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Only Three Types Of Mouth Guards, Right? Think Again!

Used to be that there were only three types of mouth guards: off-the-shelf (stock), boil and bite, and custom. Now, says Sassa Akervall, Chief Executive Officer of Akervall Technologies, there is a fourth, one which provides more protection, is lighter, allows a player to breath, and fits so snugly to a player's teeth that it doesn't need a tether.

Reducing Weight of Baseball May Increase Risk Of Injury To Youth Baseball Pitchers

Using a lighter baseball would not significantly increase batted-ball impact injuries to position players in youth baseball, but would likely increase such injuries to pitchers, suggests a first-of-its-kind study.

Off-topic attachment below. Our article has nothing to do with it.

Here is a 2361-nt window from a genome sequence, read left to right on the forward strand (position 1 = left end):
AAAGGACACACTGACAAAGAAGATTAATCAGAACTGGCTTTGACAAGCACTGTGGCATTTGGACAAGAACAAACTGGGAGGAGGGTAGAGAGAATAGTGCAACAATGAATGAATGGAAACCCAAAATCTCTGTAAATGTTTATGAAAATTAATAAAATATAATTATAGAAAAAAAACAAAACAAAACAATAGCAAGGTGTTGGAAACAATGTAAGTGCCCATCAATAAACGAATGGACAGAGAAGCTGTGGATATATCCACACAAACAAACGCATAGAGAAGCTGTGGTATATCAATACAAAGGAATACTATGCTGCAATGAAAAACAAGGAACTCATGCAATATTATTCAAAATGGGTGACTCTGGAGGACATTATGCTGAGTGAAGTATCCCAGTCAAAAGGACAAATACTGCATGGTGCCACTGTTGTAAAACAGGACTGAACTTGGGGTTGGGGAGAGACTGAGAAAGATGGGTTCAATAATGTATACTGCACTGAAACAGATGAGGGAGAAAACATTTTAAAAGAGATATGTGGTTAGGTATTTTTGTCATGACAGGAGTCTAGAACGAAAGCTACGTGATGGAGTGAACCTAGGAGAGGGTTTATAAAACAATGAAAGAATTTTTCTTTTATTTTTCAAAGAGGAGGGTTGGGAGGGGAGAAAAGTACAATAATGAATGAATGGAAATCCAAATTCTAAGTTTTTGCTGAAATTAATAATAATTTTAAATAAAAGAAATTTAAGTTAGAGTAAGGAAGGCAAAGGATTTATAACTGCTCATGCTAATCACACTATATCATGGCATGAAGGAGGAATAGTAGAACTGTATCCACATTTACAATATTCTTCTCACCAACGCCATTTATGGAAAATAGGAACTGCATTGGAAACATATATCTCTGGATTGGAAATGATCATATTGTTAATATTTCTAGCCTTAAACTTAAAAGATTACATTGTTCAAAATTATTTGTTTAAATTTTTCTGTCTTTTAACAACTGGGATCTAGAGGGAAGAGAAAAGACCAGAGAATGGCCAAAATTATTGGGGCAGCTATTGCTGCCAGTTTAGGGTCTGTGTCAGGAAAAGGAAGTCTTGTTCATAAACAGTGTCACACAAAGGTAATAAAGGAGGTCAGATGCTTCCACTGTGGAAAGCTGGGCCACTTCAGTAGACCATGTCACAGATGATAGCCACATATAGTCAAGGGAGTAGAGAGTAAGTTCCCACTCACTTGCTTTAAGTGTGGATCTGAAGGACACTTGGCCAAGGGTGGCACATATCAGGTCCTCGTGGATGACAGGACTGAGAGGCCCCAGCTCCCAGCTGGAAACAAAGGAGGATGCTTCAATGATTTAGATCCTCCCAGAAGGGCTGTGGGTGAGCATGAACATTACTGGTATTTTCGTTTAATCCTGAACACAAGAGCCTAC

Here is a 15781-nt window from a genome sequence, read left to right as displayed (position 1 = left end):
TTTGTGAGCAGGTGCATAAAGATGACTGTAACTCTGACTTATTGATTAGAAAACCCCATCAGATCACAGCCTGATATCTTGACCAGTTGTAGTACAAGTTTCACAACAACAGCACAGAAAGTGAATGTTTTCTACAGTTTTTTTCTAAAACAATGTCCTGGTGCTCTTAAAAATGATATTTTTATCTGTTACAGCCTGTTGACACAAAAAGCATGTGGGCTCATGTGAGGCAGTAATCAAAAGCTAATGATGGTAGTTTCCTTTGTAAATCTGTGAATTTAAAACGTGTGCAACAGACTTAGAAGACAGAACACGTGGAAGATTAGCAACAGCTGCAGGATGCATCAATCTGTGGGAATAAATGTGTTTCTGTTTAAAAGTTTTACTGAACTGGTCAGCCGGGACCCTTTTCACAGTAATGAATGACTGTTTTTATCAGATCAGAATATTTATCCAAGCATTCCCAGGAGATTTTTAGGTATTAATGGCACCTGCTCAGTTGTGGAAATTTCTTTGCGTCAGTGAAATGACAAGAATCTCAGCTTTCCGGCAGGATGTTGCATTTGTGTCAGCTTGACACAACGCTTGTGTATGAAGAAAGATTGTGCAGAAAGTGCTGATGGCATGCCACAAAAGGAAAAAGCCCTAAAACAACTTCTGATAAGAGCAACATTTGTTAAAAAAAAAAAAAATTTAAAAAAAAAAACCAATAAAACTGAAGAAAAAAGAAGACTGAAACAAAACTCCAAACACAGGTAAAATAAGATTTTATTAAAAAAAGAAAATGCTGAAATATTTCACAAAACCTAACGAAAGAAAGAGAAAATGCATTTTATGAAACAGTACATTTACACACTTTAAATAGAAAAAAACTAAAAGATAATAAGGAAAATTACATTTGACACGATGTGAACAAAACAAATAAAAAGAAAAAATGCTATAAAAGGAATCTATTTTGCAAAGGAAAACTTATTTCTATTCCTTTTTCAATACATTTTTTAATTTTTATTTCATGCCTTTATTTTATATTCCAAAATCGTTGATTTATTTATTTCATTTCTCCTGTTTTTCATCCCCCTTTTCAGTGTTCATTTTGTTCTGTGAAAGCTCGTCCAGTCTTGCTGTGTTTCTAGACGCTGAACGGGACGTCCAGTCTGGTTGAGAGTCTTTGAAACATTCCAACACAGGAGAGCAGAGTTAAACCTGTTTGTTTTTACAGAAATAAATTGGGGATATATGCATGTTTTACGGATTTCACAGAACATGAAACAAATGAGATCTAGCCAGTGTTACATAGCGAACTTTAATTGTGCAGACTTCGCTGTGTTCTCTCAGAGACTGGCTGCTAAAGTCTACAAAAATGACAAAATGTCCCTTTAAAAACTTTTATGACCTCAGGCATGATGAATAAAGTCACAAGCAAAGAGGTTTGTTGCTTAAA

Mouth Guards Prevent Dental Injuries But Require Frequent Replacement

Mouthguards help prevent injury to the mouth, teeth, lips, cheeks and tongue, but they may also increase the number and intensity of mouth cuts and abrasions, thus exposing an athlete to an increased chance of infection due to the bacteria, yeast, and fungi that they routinely collect.  Experts recommend that mouthguards be sanitized daily and replaced after 14 days or when they develop sharp or jagged edges, whichever occurs first.

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